Choosing Wisely With Kids

Laurie Scudder, DNP, PNP; Eric C. Eichenwald, MD; Sarah Jane Schwarzenberg, MD; Linda M. Dairiki Shortliffe, MD; Scott H. Sicherer, MD; Kristi L. Watterberg, MD


June 25, 2014

In This Article

Editor's Note: The American Academy of Pediatrics (AAP) has released its second list of common tests and treatments to question as part of the Choosing Wisely® initiative. Concurrent with this list, AAP also launched an online learning module related to 2 items on its original list released in 2013. The tool is designed to assist clinicians with avoidance of antibiotics for viral respiratory illnesses and unnecessary CT scans. Medscape spoke with experts from a range of specialties about the specific recommendations in the 2014 list and specific advice regarding implementation.

High-Dose Dexamethasone

The recommendation: Don't prescribe high-dose dexamethasone (0.5 mg/kg per day) for the prevention or treatment of bronchopulmonary dysplasia (BPD) in the preterm infant.

The rationale: High-dose dexamethasone (0.5 mg/kg per day) does not appear to confer additional therapeutic benefit over lower doses and is not recommended. High doses also have been associated with numerous short- and long-term adverse outcomes, including neurodevelopmental impairment.

Medscape spoke with Kristi L. Watterberg, MD, Professor of Pediatrics in the Division of Neonatology at the University of New Mexico. Dr. Watterberg is also Chair of the Committee on Fetus and Newborn at AAP.

Medscape: Can you review the guidelines for appropriate use of dexamethasone in preterm infants?

Dr. Watterberg: To begin the discussion with what is appropriate is difficult. We can comfortably say: "Don't use high-dose dexamethasone because it has a lot of bad side effects including neurodevelopmental compromise." But we don't have a lot of information about lower doses for shorter periods of time. The meta-analyses show that dexamethasone decreases BPD. There have been some small, randomized, controlled trials that suggest that a lower dose, like 0.15 mg/kg per day, is not associated with the kind of risk that occur with higher doses. The studies are too small to say that with any certainty. The trouble is that, on the other side of this equation, BPD itself is also associated with side effects and compromised neurodevelopmental outcome. So we have to try to weigh the problems of both sides -- the disease and the treatment for the disease.

Based on the research we have to date, if a little tiny baby is still on mechanical ventilation after 1-2 weeks of age, the clinician might consider using a corticosteroid in order to try to help that baby get off the ventilator and to decrease both the incidence and severity of BPD.

Medscape: How common is the practice of using higher doses of dexamethasone?

Dr. Watterberg: I believe that there is far less use of high-dose dexamethasone than there was 10 years ago when AAP issued its first statement on use of postnatal corticosteroids to prevent and treat BPD.[1](Editor's note: An updated policy was released by AAP in 2010). That statement noted that high doses of dexamethasone were proven to be harmful to babies and should not be used except under very unusual clinical circumstances. This recommendation was confirmed by subsequent meta-analyses[2,3] that documented clearly that high doses of dexamethasone for prolonged periods of time are not good for little babies. In response to that, most people who are using dexamethasone where they think it's appropriate are using much lower doses. There are, however, still some places that continue to use the higher dose.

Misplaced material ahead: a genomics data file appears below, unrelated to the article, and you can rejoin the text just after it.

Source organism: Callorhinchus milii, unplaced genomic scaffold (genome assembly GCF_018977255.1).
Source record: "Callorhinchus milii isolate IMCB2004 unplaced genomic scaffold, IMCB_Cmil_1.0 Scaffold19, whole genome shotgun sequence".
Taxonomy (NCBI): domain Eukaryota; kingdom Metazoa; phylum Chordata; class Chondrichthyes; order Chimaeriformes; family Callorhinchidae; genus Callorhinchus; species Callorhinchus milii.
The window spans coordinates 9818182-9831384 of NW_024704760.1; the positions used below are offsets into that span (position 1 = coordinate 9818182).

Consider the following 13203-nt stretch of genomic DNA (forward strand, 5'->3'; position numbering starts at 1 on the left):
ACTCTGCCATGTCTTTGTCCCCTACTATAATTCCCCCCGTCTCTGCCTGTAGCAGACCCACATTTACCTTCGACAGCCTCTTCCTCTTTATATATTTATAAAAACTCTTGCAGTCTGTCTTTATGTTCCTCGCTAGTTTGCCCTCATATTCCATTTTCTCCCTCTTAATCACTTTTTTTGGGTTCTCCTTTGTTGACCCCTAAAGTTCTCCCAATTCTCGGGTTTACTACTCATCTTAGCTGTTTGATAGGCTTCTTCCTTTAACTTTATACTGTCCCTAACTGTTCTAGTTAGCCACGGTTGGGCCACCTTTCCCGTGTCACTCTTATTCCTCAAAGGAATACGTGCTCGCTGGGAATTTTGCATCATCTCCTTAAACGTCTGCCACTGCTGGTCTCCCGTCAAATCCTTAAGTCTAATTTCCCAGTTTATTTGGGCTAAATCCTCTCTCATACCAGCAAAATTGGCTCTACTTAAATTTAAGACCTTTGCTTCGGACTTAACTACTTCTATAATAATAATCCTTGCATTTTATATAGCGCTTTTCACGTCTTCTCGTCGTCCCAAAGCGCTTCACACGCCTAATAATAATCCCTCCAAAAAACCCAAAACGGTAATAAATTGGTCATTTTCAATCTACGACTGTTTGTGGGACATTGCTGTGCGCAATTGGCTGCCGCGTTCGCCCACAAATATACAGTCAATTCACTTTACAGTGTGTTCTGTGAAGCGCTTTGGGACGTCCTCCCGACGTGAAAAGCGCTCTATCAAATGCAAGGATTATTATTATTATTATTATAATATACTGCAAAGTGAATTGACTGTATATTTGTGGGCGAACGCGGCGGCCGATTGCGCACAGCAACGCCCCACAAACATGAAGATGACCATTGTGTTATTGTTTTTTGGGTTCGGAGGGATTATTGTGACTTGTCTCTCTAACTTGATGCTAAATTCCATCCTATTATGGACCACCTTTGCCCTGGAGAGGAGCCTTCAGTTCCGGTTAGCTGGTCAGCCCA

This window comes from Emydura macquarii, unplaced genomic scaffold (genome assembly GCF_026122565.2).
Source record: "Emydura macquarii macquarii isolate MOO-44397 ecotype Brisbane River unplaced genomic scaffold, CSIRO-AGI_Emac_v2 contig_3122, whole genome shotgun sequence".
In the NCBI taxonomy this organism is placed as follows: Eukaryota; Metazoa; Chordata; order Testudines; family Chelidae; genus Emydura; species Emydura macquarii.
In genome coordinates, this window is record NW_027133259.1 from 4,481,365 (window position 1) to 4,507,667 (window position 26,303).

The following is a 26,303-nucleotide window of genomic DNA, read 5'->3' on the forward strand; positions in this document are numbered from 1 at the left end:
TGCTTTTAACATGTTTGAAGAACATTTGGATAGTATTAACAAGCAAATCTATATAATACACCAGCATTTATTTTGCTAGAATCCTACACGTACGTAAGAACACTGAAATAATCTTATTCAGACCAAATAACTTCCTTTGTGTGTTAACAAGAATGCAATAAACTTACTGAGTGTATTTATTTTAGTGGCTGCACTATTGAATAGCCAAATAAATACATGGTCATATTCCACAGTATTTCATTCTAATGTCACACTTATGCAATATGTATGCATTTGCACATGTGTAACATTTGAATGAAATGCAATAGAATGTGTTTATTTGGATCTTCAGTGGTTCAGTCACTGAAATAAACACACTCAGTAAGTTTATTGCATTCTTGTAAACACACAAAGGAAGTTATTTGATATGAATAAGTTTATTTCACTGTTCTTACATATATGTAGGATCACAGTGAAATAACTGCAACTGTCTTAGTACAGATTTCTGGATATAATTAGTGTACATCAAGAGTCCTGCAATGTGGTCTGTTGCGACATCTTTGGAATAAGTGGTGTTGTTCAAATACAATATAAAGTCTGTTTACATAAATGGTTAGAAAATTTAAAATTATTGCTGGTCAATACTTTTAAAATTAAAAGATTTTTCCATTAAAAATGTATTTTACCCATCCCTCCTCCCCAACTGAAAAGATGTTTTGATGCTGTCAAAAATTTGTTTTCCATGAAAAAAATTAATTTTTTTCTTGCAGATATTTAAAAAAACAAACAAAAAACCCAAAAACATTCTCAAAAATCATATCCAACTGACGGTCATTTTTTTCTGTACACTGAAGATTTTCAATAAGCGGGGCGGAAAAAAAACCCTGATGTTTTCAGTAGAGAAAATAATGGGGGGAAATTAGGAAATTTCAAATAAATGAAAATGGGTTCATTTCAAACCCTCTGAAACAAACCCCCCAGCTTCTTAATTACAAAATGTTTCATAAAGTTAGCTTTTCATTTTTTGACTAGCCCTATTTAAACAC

Medscape: Is the neurodevelopmental outcome of infants treated with lower and higher doses comparable?

Dr. Watterberg: That's probably an unanswered question, although 2 small studies of babies receiving lower-dose dexamethasone showed developmental outcomes similar to babies who received placebo.[4,5] Historically, in response to those meta-analyses and guidelines cautioning against the routine use of dexamethasone or other corticosteroids, clinicians became very nervous about using steroids at any dose and in any baby. However, for some babies who are still on the ventilator, the failure to use corticosteroids may be more harmful to them than getting a lower dose of steroids and getting off the ventilator. So we are in a flux in terms of studying dexamethasone and hydrocortisone. It is surprising. The initial reports suggesting that steroids could get babies off the ventilator and provide short-term benefit were first published in the 1980s. Even back then, researchers noted that we really need to study this more before we adopt this therapy. But as it was being studied, it was also being adopted.

What we are pretty sure we know is that high doses of dexamethasone, particularly given for long periods of time, are harmful. Children exposed to these drugs are shorter, they have smaller heads, their neurodevelopment is not as good, and the incidence of cerebral palsy is higher. So it's not something to use at that dose. However, we do think that steroids probably have a place in the management of babies who are on the ventilator. It's just that we think we need to use lower doses and probably for shorter periods of time. But that still needs additional study. So we can't make those positive recommendations as well as we can say: "Don't use high-dose dexamethasone."


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